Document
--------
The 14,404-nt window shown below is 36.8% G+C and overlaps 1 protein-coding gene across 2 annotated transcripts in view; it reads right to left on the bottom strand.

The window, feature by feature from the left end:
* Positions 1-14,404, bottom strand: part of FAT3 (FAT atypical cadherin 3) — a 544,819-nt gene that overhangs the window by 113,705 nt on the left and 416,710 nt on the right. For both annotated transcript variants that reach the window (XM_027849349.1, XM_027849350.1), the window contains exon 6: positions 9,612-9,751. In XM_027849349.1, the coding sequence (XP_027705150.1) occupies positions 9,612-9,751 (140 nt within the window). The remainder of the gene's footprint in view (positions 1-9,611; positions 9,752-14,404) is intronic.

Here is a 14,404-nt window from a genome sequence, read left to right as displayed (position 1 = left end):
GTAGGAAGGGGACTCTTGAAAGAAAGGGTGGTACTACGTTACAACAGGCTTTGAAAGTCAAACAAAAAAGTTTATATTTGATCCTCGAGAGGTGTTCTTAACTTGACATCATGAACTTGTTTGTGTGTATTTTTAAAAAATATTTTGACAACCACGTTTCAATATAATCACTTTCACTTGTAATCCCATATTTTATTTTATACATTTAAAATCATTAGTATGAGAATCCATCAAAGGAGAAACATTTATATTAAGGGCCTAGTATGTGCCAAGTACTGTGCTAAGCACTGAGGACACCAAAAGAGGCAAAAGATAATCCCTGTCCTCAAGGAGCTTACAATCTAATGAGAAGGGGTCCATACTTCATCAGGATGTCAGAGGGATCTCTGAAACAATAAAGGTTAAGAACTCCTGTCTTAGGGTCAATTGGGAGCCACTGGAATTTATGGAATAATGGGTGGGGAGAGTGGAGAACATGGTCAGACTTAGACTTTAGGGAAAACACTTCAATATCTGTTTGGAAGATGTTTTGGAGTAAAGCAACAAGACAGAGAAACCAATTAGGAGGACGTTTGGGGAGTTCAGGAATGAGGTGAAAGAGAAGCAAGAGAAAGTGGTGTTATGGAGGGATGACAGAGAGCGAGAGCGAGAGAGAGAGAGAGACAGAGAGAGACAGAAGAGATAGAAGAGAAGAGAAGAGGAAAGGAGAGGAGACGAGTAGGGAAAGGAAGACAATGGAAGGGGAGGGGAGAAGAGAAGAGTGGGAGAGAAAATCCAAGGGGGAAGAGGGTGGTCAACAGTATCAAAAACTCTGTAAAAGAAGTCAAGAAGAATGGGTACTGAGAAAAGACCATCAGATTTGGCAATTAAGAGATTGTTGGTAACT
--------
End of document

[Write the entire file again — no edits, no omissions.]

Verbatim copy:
The 14,404-nt window shown below is 36.8% G+C and overlaps 1 protein-coding gene across 2 annotated transcripts in view; it reads right to left on the bottom strand.

The window, feature by feature from the left end:
* Positions 1-14,404, bottom strand: part of FAT3 (FAT atypical cadherin 3) — a 544,819-nt gene that overhangs the window by 113,705 nt on the left and 416,710 nt on the right. For both annotated transcript variants that reach the window (XM_027849349.1, XM_027849350.1), the window contains exon 6: positions 9,612-9,751. In XM_027849349.1, the coding sequence (XP_027705150.1) occupies positions 9,612-9,751 (140 nt within the window). The remainder of the gene's footprint in view (positions 1-9,611; positions 9,752-14,404) is intronic.

Here is a 14,404-nt window from a genome sequence, read left to right as displayed (position 1 = left end):
GTAGGAAGGGGACTCTTGAAAGAAAGGGTGGTACTACGTTACAACAGGCTTTGAAAGTCAAACAAAAAAGTTTATATTTGATCCTCGAGAGGTGTTCTTAACTTGACATCATGAACTTGTTTGTGTGTATTTTTAAAAAATATTTTGACAACCACGTTTCAATATAATCACTTTCACTTGTAATCCCATATTTTATTTTATACATTTAAAATCATTAGTATGAGAATCCATCAAAGGAGAAACATTTATATTAAGGGCCTAGTATGTGCCAAGTACTGTGCTAAGCACTGAGGACACCAAAAGAGGCAAAAGATAATCCCTGTCCTCAAGGAGCTTACAATCTAATGAGAAGGGGTCCATACTTCATCAGGATGTCAGAGGGATCTCTGAAACAATAAAGGTTAAGAACTCCTGTCTTAGGGTCAATTGGGAGCCACTGGAATTTATGGAATAATGGGTGGGGAGAGTGGAGAACATGGTCAGACTTAGACTTTAGGGAAAACACTTCAATATCTGTTTGGAAGATGTTTTGGAGTAAAGCAACAAGACAGAGAAACCAATTAGGAGGACGTTTGGGGAGTTCAGGAATGAGGTGAAAGAGAAGCAAGAGAAAGTGGTGTTATGGAGGGATGACAGAGAGCGAGAGCGAGAGAGAGAGAGAGACAGAGAGAGACAGAAGAGATAGAAGAGAAGAGAAGAGGAAAGGAGAGGAGACGAGTAGGGAAAGGAAGACAATGGAAGGGGAGGGGAGAAGAGAAGAGTGGGAGAGAAAATCCAAGGGGGAAGAGGGTGGTCAACAGTATCAAAAACTCTGTAAAAGAAGTCAAGAAGAATGGGTACTGAGAAAAGACCATCAGATTTGGCAATTAAGAGATTGTTGGTAACT